What a muddle: The House of Bernarda Alba, at the Lyttelton Theatre, reviewed

Green, green, green. Everything on stage is the same shade of eau de Nil in the NT’s version of Federico García Lorca’s classic, The House of Bernarda Alba. All the furniture and props are green. The mirrors, the walls, the crucifixes, the clocks and even the bucket and the knife-rack bear the same queasy pigment. The idea, perhaps, is to suggest a lunatic asylum or an NHS waiting room. Lorca’s steamy tale is set in a remote Spanish village in the 1930s where life is dominated by the repressive and superstitious Catholic church. The story opens with a nasty matriarch, Bernarda Alba, celebrating her husband’s death by ordering her five

Cheerful meanderings: Caret, by Adam Mars-Jones, reviewed

The novelistic tube or nozzle through which experience is squeezed in order to be bletted on the page in words, and in turn create the illusion of experience in the reader, is a slender one. Novelists have often perversely focused on the narrowest of lives. Xavier de Maistre wrote an entire travelogue in the 1790s about 42 days spent in his room, while Jean-Philippe Toussaint’s debut novel in 1985 was about a character refusing to leave his bathroom.  Should undertakers ever have suntans? And when does ‘mummy’ become ‘mum’ as a form of address? These spectacular exercises in technique present a parallel to what has always been the case, the

One of the best (if not the jolliest) TV dramas of 2023: BBC1’s Best Interests reviewed

In the opening minutes of Best Interests (Monday and Tuesday), an estranged middle-aged couple made their separate ways to court, pausing outside it to look at each other with a mixture of furious reproach and overwhelming regret. From there we cut to a scene that perhaps overdid the evocation of Happier Times as the same pair laughed endlessly together on a train, before nipping off to the toilet for a spot of giggly conjugal naughtiness. Once they got home and picked up their two daughters from a neighbour, they soon showed what terrific and loving parents they were too – not least to 11-year-old Marnie, whose muscular dystrophy meant she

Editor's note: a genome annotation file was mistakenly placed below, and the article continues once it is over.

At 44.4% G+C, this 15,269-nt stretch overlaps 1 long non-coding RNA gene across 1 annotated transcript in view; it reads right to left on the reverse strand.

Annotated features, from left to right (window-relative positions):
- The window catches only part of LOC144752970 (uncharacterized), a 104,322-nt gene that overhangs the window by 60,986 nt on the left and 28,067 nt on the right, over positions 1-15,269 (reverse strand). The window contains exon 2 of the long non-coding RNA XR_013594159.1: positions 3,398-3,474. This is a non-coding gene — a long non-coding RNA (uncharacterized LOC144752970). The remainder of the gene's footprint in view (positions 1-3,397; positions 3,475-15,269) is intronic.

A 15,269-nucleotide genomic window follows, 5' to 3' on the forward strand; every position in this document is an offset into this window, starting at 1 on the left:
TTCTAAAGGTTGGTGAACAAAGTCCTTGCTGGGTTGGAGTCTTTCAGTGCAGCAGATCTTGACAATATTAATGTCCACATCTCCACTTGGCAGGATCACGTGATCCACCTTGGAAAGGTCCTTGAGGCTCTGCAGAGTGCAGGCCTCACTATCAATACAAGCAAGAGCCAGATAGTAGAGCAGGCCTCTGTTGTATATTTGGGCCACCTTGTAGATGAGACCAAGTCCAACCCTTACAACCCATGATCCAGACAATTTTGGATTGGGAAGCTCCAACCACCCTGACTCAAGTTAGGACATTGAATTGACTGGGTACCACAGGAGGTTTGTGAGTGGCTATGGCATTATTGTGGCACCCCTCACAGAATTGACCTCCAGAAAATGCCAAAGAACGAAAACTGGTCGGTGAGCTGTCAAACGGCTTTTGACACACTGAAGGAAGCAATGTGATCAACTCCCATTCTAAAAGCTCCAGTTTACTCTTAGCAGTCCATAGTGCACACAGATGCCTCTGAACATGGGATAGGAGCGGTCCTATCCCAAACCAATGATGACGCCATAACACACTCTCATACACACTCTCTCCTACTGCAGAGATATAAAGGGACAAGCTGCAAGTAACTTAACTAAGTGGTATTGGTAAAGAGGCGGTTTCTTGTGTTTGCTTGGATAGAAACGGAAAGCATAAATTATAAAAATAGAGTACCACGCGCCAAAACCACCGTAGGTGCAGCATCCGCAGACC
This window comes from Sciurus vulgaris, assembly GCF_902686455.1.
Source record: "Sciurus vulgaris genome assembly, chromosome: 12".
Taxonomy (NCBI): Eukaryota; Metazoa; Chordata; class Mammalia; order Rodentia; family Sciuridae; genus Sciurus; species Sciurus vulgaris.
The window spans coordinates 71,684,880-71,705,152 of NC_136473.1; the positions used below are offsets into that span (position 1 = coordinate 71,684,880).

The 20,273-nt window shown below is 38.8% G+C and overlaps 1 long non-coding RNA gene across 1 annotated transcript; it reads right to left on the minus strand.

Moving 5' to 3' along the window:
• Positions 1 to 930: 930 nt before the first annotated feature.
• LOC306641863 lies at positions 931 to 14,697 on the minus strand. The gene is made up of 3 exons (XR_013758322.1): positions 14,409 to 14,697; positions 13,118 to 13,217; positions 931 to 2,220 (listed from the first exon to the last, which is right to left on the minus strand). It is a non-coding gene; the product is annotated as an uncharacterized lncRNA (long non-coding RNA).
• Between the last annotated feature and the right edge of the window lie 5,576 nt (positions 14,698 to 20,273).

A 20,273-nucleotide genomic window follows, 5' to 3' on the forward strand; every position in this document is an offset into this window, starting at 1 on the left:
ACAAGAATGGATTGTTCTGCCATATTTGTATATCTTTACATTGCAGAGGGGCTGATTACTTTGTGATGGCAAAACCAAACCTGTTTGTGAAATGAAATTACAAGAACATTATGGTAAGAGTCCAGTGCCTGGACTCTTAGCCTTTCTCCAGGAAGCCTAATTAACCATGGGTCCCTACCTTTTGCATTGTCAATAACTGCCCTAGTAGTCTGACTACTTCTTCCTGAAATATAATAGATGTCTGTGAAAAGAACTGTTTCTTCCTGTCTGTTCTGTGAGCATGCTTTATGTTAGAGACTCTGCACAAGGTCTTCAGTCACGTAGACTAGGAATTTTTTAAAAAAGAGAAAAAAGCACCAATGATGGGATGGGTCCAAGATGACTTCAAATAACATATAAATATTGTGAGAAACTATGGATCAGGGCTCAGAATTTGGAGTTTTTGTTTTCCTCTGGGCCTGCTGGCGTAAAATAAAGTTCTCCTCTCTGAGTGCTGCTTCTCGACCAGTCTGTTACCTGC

Trains, planes and wheelchairs: why is this still a route to disaster?

Whenever I take a train journey, I am filled with dread. Despite always booking assistance, I am terrified there won’t be someone at my destination with a ramp to help me and my powered wheelchair on to the platform. Many a time has my travel companion – or a complete stranger – had to straddle the train and the platform to stop the train doors closing with me stuck inside. I have frequently arrived at my destination late and stressed, left with the impression that my time doesn’t matter. What on earth could I be late for – surely nothing important? So I have read with horror, but not surprise,

Relentless and shouty: BBC2’s Then Barbara met Alan reviewed

BBC2’s one-off drama Then Barbara Met Alan (Monday) told the true story of how two disabled performers on the cabaret circuit of the 1990s fell in love and campaigned together successfully for disability rights. Most of the cast and a lot of the crew were people with disabilities themselves, and the programme provided a startling reminder of how recently Britain was still a country that made little provision for the disabled – and, even more startlingly, of how controversial the idea of such provision then seemed. The central performances were rivetingly good, and the overall sense was of a heartfelt tribute being paid to a couple who did much to